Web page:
While our island life appears idyllic, we have folks who struggle to find a way out of their dilemmas. People we may think are beautiful and successful on the exterior may be the walking wounded, masking their pain.

Having come from difficult family dynamics herself, Jennifer Lovely has discovered tools that helped open a path to a greater  sense of well-being. She has since formed her own practice, which uses therapeutic coaching techniques to help heal past traumas.

“Trauma is not what happened to us, it is what happened inside us,” she explained. “I help people look at what goes on inside. I’m  a deep diver. I come from asking not ‘What is wrong with you,’ but, ‘What is happening to you?’ I found this to be life-changing.”

She works with addiction, trauma, codependency, couples, and relationships. She has clients from across the country that she counsels through Zoom meetings.

Lovely moved from Southern California to South Whidbey in 2016, partly to “escape her adult sons,” who suffered from drug addiction, among other social/emotional challenges. By all exterior appearances then, as a next door neighbor, she was a beautiful, successful woman.

Underneath the surface though, she was divorcing a man–not her sons’ father–soon after she moved to the island and trying to get her boys off drugs.

Since then, she bought and sold a yoga/pilates practice, became trained in learning to heal her own emotional wounds, and met a man who loved her and waited for her to heal before they married.

Through a lot of hard personal work, Lovely now has a relationship with her sons that allows for open and honest dialogue. Prior to knowing tools were available for help, she spent frustrating years trying to help her boys, who were arrested and went through rehab nearly 20 times.

“Because I have abandonment wounds, I never wanted my sons to be gone from me,”  Lovely said, recalling that her mother left when she was five. Her father, whom she likens to Bull Durham’s fierce and emotionally wounded warrior character in the 1979 film, The Great Santini, married a woman whose son abused Lovely for years.

When Lovely became a mother, she carried the scars of her childhood with her. “I believed I had to be there for my sons and not abandon them. That’s the piece we don’t understand. We’re doing the help for our loved ones so WE feel better, not them.”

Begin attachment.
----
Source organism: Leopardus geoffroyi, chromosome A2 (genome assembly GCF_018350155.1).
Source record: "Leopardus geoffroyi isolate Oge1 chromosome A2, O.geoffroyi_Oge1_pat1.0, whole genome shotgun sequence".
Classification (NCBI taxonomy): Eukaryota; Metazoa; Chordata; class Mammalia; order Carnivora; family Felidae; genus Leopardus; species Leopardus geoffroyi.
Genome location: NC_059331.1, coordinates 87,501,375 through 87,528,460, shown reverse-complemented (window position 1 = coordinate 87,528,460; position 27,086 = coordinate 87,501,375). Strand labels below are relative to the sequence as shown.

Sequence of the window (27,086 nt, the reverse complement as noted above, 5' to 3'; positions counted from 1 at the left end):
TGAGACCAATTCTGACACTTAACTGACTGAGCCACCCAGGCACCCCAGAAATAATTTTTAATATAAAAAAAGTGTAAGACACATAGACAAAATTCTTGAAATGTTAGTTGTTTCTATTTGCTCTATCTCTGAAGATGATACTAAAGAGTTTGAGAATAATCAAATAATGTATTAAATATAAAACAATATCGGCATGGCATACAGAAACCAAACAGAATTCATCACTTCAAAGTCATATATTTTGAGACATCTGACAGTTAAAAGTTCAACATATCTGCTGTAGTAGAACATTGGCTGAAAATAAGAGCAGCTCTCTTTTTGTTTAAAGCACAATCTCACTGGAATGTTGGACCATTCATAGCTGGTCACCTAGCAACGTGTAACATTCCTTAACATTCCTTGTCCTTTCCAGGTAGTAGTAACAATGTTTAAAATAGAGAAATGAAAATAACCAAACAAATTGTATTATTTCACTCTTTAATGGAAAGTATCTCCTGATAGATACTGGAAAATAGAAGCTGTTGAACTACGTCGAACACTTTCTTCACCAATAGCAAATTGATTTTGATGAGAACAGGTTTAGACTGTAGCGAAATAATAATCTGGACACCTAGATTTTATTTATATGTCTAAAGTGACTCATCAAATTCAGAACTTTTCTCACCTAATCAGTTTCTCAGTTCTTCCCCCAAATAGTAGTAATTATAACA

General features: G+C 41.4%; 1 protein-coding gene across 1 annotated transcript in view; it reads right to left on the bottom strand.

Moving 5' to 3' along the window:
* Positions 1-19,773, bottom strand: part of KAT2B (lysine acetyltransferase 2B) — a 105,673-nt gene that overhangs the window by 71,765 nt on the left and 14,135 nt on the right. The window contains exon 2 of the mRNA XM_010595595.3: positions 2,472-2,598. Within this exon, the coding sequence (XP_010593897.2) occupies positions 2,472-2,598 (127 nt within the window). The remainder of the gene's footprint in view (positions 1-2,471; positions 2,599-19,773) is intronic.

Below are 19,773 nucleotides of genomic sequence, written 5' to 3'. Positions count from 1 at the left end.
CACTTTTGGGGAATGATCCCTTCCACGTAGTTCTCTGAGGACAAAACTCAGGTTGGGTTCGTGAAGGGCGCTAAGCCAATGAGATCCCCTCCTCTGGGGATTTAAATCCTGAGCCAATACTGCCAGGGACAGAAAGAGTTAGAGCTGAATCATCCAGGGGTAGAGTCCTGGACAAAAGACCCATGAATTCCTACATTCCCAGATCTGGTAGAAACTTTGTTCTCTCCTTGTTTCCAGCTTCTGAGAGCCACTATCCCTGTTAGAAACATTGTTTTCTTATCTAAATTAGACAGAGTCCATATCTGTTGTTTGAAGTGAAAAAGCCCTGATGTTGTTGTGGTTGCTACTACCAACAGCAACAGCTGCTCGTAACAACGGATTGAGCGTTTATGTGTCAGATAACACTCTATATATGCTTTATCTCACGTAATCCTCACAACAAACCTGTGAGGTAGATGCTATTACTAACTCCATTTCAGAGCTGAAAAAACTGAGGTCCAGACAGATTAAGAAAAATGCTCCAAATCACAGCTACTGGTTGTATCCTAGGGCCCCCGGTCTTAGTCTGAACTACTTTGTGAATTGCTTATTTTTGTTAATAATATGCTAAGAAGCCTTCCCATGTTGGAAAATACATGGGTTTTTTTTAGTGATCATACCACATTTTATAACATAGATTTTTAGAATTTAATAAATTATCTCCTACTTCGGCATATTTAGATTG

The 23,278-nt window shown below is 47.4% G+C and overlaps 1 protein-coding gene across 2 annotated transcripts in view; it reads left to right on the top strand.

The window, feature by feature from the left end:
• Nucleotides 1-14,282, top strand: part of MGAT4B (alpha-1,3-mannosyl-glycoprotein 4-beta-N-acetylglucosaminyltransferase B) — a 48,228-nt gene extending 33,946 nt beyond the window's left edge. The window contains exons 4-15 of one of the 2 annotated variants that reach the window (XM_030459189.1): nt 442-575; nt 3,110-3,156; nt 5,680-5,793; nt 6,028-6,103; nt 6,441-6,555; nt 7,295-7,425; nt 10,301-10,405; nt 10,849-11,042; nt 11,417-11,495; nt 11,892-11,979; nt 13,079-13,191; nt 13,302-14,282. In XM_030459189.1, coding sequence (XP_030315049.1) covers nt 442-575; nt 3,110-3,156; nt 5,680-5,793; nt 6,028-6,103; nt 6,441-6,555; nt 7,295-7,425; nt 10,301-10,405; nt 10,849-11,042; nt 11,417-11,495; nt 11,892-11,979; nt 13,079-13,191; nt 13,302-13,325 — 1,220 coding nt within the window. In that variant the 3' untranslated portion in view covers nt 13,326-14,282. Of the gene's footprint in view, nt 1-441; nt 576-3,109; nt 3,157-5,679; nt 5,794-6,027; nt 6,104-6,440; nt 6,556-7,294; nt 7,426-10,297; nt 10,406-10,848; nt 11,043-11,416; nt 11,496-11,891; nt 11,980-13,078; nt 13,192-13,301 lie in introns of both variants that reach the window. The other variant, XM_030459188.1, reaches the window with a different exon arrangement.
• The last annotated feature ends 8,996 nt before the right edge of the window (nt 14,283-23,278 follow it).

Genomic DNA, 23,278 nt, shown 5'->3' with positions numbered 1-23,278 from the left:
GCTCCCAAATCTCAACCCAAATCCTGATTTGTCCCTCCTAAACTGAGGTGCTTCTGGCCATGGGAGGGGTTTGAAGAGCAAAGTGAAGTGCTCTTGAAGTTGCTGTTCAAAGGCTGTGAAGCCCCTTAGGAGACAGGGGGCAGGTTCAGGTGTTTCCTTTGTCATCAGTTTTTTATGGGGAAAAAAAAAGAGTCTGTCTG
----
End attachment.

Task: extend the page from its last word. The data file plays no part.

After spending tens of thousands of dollars on lawyers and rehab to ‘fix’ her sons, Lovely woke up one day to realizing what she was doing wasn’t helping.

“I was managing their pain and my pain,” she said. “To heal is not to get rid of pain. To heal is to be able to hold pain. Now, I feel I no longer have to manage my sons’ pain. They are relieved I am not doing that. They can get on with the business of living their lives. We then meet each other in the field of relationship.”

Compassion was not a skill that came quickly to Lovely; rather at first, it took time to even know what it was.

“Being raised never to give up, to never give in, and you must win at all costs, was the subtle message in my home growing up, along with all the chaos and stress,” Lovely said. “There wasn’t much room for compassion.”

After watching her sons’ struggles, she learned to deepen her own understanding of the little girl inside who was still in pain. Through that work, she could see her sons more clearly.

“I can visit with my sons now and we become inspired by each other.,” Lovely said. “We can talk about hard things. There is nothing we cannot discuss. It is freeing.”

Meanwhile, Lovely continued to search for answers to help get her life back on track.

“After my divorce was final, I went to school. I spent two years in understanding personal development, trauma and addiction. I studied Somatics.”

Somatic experiencing, according to Wikipedia’s definition, is: “…a form of alternative therapy aimed at treating trauma and stress-related disorders, such as PTSD. The primary goal of SE is to modify the trauma-related stress response through bottom-up processing.”

Adding to her therapeutic took kit, Lovely has trained the past six months with Dr. Gabor Mate, author of bestselling books: In the Realm of Hungry Ghosts, and most recently, The Myth of Normal: Trauma, Illness, and Healing in a Toxic Culture. Dr. Mate is known for his compassionate work with drug addicts on the streets of Vancouver, BC, and wrote about his experience in the first book. In The Myth of Normal, Dr. Mate unpacks common myths about what makes us sick, and how we might recover from maladies that make us ill.